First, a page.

Attorney general’s ethical policy is welcome change

An editorial from The Intelligencer/Wheeling News-Register 

WHEELING, W.Va. — Attorney General Patrick Morrisey’s announcement Tuesday that his office is returning $5 million to the state treasury may have seemed like ho-hum news to some West Virginians. After all, Morrisey should be expected to do that.

But such action was not always expected. Just a few years ago, Morrisey’s predecessor, Darrell McGraw, had a very different policy.

McGraw, who was attorney general for several years, handled lawsuits filed on behalf of the state in a very different manner than Morrisey, from beginning to end.

Attorneys general sometimes need to hire outside counsel for such lawsuits because staff attorneys lack the necessary experience and expertise in specialized areas of the law. Morrisey does that, but by a careful process intended to ensure the best private attorneys are hired at reasonable rates. His approach now is state law.

McGraw often handed lucrative outside counsel deals to political cronies, with his decisions being the final word.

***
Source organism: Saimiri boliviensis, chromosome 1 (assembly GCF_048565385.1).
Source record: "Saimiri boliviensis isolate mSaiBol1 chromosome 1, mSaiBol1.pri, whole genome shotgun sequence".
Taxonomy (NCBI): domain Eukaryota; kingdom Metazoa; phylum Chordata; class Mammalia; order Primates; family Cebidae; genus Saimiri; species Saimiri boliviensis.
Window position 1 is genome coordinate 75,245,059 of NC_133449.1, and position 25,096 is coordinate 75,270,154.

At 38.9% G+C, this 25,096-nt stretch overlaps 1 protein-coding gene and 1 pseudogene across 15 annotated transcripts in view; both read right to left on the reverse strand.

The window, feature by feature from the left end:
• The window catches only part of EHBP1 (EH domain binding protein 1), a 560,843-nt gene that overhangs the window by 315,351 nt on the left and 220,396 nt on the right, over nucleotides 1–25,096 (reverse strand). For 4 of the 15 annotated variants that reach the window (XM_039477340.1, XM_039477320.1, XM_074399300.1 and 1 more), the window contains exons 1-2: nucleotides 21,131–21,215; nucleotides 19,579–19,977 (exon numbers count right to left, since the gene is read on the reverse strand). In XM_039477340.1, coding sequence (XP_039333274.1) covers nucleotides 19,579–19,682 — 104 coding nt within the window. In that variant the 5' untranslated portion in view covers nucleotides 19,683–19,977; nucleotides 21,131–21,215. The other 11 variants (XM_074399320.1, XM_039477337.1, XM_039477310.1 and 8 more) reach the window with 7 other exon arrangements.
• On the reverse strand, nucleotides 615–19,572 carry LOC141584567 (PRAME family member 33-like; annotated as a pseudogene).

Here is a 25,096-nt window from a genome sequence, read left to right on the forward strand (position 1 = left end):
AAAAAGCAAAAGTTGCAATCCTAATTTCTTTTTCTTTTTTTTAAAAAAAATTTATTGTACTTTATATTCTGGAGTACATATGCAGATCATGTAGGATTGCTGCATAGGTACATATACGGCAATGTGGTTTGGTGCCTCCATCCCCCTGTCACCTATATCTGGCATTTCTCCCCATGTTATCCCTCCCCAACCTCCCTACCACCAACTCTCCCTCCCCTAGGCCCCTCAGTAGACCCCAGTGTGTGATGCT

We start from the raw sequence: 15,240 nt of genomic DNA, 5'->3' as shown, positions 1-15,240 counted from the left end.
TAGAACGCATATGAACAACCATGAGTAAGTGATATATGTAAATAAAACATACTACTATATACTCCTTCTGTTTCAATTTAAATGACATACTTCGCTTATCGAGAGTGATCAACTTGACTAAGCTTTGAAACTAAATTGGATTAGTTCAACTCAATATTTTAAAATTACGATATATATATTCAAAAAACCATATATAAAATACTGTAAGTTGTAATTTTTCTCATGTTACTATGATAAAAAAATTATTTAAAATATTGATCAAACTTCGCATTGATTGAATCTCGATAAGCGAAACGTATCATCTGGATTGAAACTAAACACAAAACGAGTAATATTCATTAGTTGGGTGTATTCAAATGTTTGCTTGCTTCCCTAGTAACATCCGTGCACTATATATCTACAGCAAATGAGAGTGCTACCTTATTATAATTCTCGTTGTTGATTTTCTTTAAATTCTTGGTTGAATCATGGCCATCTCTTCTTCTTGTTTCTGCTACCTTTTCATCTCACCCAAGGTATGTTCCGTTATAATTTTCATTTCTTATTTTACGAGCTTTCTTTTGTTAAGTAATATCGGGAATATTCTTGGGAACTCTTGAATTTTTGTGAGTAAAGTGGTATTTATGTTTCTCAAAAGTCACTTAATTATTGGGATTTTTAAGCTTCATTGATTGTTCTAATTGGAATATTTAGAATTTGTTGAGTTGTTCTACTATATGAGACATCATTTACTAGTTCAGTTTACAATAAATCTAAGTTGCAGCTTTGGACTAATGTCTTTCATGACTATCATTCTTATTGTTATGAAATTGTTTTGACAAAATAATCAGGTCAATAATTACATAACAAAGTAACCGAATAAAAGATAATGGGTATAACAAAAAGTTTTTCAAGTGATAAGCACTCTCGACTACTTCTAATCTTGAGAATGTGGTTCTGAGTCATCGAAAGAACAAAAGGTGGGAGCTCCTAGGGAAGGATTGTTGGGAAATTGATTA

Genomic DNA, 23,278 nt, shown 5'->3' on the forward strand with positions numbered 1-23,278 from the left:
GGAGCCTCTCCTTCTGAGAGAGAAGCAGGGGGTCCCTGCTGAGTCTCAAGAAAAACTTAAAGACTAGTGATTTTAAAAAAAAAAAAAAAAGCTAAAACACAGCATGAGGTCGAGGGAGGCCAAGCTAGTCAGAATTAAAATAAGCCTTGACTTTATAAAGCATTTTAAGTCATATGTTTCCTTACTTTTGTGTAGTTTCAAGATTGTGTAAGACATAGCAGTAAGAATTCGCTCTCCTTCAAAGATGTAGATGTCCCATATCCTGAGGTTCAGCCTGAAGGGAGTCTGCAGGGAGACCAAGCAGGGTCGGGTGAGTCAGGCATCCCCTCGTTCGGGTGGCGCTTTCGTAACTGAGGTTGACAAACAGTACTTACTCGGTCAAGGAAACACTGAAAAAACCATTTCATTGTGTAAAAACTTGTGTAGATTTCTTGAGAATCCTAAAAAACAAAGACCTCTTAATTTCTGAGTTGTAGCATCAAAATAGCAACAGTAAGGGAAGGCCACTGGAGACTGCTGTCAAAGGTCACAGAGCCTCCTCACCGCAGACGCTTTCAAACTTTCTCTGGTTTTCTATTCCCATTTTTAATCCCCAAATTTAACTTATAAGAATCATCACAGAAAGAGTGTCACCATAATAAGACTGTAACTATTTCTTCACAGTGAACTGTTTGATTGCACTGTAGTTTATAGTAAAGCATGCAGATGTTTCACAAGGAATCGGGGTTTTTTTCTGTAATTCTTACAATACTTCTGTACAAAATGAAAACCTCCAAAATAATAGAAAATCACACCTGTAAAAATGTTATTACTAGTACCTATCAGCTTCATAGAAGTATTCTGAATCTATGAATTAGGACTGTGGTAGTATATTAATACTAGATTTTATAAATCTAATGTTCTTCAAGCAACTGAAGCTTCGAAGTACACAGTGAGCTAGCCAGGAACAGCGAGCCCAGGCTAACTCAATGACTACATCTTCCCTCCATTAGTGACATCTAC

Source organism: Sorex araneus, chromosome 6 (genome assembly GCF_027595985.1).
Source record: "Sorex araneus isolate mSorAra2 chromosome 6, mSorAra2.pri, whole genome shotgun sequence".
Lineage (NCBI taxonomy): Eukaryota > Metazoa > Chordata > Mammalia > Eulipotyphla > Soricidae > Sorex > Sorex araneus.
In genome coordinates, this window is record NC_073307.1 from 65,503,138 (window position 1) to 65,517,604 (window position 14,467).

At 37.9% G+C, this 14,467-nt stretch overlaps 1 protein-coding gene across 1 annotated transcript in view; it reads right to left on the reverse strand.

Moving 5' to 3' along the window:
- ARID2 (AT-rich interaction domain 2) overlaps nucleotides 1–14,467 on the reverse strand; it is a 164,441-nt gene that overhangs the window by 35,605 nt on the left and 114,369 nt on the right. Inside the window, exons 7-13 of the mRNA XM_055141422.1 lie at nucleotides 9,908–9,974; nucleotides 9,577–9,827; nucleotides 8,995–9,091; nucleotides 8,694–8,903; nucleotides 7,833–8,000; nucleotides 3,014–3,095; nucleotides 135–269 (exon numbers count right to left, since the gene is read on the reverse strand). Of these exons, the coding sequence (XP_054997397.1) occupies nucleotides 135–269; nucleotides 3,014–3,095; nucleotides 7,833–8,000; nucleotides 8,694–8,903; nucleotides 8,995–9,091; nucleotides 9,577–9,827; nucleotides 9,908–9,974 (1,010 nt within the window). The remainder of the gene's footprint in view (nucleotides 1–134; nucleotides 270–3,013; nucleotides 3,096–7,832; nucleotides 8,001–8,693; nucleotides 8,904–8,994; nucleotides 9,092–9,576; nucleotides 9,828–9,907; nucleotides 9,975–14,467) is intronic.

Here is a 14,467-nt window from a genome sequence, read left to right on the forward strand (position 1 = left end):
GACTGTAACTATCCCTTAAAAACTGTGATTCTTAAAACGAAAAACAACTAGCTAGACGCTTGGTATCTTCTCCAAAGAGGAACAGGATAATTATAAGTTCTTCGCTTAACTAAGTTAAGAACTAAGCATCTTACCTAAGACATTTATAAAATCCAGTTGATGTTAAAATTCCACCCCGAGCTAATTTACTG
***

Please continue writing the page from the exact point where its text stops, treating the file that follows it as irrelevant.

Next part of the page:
When the state prevailed in such lawsuits, often filed as consumer protection actions, McGraw was reluctant to send millions of dollars back to the state treasury, where it belonged. He retained the money in his office, sometimes spending it for re-election campaign trinkets such as refrigerator magnets displaying his name.

In one notorious episode, McGraw’s office retained $10 million from a settlement with a pharmaceutical company.

In contrast, Morrisey has returned $23 million from various settlements to the state treasury. The $5 million this week was merely the most recent transfer.

“This is the people’s money,” Morrisey said this week. “Taxpayers should realize the benefit of the hard-earned work and efficiency of our office.”

Absolutely. But McGraw did not see it that way. That was a major factor in the thinking of voters who ousted him from the attorney general’s office in the 2012 election.

Now McGraw wants to get back into politics. He is a candidate for the state Supreme Court.

He must think West Virginia voters have very short memories.

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